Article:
On April 23rd, 1988, stand-up comedian and actor Eddie Murphy made history by becoming the first African American to host “Saturday Night Live” since the show’s inception in 1975. The episode, which was the 13th of the show’s 13th season, remains one of the most iconic moments in the history of “Saturday Night Live” and in the career of Eddie Murphy.

At the time, Murphy was already a massive star, having risen to fame through his work on “Saturday Night Live” in the early 1980s, as well as through his successful film career. He had starred in hits like “48 Hrs.,” “Trading Places,” and “Beverly Hills Cop,” and was considered one of the biggest movie stars in the world.

Murphy’s return to “Saturday Night Live” as host was highly anticipated, and he did not disappoint. His opening monologue, in which he joked about his own success and the fact that he was the first African American host in over a decade, set the tone for the rest of the episode. Murphy’s comedic timing and delivery were spot-on, and he proved to be just as hilarious on the “Saturday Night Live” stage as he was on the big screen.

One of the most memorable sketches from the episode was “White Like Me,” in which Murphy donned prosthetics and makeup to pass as a white man. The sketch was a biting commentary on the realities of racial inequality in America, and remains a powerful example of Murphy’s ability to use comedy to address serious issues.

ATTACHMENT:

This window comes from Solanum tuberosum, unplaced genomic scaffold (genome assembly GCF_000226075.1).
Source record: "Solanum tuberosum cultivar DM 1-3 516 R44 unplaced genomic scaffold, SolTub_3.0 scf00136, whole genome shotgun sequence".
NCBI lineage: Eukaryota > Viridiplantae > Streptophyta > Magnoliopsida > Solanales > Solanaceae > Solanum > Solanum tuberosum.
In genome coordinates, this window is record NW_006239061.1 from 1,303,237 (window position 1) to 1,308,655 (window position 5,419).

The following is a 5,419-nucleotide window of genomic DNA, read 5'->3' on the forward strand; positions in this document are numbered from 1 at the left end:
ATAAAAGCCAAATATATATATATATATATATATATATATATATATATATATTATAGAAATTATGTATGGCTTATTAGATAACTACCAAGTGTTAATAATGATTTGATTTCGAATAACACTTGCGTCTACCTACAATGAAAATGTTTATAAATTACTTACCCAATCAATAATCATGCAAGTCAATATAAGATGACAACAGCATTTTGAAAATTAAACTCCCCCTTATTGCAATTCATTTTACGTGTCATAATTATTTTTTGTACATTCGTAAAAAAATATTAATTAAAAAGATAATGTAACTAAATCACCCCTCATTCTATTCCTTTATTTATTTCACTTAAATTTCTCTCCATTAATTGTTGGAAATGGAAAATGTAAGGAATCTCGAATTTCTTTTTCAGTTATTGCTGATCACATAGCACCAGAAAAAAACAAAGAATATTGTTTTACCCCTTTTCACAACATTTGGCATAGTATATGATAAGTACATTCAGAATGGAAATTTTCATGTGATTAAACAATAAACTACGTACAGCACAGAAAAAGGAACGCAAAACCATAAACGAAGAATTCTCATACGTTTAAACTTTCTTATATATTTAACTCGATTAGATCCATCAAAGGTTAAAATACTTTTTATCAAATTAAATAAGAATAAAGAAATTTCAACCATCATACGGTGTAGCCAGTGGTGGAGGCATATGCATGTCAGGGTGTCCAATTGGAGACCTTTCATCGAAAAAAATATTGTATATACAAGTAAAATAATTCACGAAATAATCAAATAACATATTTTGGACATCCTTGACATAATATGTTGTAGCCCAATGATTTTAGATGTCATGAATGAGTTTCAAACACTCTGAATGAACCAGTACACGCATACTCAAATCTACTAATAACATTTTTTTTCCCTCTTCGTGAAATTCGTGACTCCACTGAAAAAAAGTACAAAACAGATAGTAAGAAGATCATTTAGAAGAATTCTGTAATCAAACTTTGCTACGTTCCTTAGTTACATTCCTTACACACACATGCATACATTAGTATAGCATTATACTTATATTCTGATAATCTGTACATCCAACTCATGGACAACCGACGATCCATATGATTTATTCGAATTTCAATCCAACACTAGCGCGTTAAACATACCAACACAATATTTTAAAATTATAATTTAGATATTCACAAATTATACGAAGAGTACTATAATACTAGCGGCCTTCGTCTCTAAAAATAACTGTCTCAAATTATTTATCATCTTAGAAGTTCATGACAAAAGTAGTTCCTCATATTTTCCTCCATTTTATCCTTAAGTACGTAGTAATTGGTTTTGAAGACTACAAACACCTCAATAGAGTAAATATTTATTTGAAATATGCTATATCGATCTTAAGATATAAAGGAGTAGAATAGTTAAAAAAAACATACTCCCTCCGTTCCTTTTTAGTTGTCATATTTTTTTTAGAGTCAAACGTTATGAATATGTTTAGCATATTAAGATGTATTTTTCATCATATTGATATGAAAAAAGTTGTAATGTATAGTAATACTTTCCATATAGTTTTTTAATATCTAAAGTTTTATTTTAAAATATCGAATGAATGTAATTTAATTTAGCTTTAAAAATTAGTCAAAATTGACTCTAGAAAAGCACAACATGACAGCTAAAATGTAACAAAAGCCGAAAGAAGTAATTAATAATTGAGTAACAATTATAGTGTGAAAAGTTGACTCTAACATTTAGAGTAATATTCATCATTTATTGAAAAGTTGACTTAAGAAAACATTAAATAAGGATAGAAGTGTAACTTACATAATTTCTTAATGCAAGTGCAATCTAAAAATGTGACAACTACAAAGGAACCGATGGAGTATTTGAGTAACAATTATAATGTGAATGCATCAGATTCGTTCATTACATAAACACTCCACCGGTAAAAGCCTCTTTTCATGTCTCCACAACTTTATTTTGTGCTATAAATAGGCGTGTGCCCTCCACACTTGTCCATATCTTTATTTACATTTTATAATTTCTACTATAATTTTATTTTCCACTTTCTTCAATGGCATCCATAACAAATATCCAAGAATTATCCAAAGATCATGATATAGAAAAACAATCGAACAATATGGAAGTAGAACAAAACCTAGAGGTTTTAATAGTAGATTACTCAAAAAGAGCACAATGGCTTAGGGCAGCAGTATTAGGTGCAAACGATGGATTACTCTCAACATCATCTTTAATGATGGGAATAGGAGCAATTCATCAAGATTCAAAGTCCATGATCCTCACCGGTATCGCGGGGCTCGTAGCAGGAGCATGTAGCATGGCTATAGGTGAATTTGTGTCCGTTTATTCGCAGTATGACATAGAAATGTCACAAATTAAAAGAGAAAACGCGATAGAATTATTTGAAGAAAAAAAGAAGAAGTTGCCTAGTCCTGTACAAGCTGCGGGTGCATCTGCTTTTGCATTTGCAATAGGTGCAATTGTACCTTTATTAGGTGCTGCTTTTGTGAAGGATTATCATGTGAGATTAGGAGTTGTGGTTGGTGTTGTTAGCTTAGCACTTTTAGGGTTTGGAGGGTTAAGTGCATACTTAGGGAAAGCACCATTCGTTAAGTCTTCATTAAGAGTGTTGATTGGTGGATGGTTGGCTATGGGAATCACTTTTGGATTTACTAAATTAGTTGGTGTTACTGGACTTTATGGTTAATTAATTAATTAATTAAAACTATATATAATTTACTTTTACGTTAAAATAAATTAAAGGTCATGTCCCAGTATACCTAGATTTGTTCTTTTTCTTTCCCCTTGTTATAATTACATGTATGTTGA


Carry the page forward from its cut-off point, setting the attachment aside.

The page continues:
Another standout sketch from the episode was “James Brown’s Celebrity Hot Tub Party,” in which Murphy played the legendary singer and bandleader hosting a party in his hot tub with a group of celebrities. The sketch was a showcase of Murphy’s impersonation skills, as well as his ability to bring his own unique comedic flair to any character he played.

Murphy’s historic turn as host of “Saturday Night Live” paved the way for more diverse voices and perspectives on the show. Since then, “Saturday Night Live” has had a number of African American hosts, including Tracy Morgan, Chris Rock, and Dave Chappelle, among others.

Eddie Murphy’s impact on comedy and entertainment cannot be overstated. He was a trailblazer who broke down barriers for African American performers, and his influence can be seen in the work of countless comedians and actors who have followed in his footsteps. His historic turn as host of “Saturday Night Live” on April 23rd, 1988, remains a defining moment in the history of both the show and the world of comedy as a whole.

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